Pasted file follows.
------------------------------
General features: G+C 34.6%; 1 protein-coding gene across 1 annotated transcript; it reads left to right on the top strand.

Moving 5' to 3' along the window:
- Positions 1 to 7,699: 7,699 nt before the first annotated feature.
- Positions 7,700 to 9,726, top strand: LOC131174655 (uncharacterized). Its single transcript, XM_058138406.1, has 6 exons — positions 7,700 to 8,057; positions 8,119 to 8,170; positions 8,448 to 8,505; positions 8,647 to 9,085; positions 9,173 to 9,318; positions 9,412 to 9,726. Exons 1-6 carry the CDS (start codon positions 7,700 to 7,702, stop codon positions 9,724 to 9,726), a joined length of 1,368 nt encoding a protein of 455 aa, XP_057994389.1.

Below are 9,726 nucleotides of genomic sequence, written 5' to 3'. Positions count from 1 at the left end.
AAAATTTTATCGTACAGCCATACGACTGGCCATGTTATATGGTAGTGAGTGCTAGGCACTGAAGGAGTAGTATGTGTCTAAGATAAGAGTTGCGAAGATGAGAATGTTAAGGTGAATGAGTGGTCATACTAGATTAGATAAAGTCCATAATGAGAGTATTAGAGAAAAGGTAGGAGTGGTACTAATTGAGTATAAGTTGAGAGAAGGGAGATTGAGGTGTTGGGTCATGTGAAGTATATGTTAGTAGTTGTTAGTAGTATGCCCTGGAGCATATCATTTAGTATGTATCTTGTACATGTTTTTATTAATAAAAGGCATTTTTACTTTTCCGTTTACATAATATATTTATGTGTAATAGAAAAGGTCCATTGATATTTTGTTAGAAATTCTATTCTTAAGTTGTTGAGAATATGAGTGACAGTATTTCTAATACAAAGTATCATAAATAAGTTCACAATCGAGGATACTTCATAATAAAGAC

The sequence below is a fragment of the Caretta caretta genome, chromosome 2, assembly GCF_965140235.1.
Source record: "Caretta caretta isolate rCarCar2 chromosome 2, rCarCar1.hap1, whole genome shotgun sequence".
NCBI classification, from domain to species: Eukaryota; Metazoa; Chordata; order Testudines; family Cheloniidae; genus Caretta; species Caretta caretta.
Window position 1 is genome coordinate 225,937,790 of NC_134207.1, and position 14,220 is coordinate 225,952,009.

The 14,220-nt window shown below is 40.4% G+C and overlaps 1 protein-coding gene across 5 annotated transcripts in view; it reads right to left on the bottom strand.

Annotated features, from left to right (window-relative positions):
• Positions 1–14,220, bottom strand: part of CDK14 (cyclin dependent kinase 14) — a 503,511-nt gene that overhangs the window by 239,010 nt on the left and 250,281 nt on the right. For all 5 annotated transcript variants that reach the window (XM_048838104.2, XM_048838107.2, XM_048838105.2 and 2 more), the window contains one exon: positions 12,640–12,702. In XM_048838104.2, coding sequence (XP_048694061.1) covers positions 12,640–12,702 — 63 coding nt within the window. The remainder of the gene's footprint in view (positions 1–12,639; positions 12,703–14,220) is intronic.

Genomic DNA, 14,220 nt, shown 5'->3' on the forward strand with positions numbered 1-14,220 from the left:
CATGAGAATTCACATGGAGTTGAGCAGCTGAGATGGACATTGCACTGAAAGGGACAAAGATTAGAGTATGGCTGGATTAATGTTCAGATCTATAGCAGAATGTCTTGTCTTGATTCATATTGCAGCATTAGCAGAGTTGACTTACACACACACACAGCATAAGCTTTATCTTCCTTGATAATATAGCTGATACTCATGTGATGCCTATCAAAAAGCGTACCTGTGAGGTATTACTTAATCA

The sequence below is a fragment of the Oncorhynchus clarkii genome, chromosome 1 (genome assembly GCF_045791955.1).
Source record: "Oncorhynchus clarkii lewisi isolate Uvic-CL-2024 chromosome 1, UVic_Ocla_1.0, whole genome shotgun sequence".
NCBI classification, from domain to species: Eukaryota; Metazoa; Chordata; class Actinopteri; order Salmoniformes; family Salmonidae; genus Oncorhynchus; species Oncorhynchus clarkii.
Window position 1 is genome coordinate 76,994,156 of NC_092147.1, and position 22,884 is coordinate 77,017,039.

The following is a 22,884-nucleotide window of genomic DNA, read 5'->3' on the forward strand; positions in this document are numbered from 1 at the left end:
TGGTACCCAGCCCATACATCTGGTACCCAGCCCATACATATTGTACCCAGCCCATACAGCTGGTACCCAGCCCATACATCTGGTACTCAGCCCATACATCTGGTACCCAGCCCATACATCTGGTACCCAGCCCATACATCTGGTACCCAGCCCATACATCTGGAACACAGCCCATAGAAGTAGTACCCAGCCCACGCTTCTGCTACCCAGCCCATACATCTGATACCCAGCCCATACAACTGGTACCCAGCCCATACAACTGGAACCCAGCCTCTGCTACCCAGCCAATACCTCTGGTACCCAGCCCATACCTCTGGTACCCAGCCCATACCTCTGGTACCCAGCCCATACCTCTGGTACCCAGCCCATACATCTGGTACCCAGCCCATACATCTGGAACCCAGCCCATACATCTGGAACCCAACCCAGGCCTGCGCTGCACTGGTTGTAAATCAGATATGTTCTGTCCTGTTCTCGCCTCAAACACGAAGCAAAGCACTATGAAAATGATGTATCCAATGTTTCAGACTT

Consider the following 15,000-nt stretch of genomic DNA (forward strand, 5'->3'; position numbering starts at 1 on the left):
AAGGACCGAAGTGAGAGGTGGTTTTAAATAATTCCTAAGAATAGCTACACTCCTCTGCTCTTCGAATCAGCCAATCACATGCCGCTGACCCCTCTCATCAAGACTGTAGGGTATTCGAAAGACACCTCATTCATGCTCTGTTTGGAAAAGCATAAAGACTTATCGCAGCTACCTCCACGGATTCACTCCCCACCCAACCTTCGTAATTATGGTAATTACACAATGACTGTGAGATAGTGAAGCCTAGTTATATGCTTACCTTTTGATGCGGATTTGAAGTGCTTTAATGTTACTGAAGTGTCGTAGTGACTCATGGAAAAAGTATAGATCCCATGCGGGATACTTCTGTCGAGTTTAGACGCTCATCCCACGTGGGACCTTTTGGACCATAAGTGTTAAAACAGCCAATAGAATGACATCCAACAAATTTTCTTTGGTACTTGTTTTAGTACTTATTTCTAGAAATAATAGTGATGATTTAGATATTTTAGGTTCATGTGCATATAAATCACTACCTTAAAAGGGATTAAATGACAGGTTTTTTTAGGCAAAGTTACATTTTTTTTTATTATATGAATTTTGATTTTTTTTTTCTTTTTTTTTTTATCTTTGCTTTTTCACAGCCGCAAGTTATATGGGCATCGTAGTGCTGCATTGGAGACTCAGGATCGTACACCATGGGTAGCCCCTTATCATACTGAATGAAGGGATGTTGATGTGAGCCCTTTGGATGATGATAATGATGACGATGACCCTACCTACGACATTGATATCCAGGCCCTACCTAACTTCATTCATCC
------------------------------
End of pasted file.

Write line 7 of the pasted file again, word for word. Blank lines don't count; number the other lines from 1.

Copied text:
The sequence below is a fragment of the Caretta caretta genome, chromosome 2, assembly GCF_965140235.1.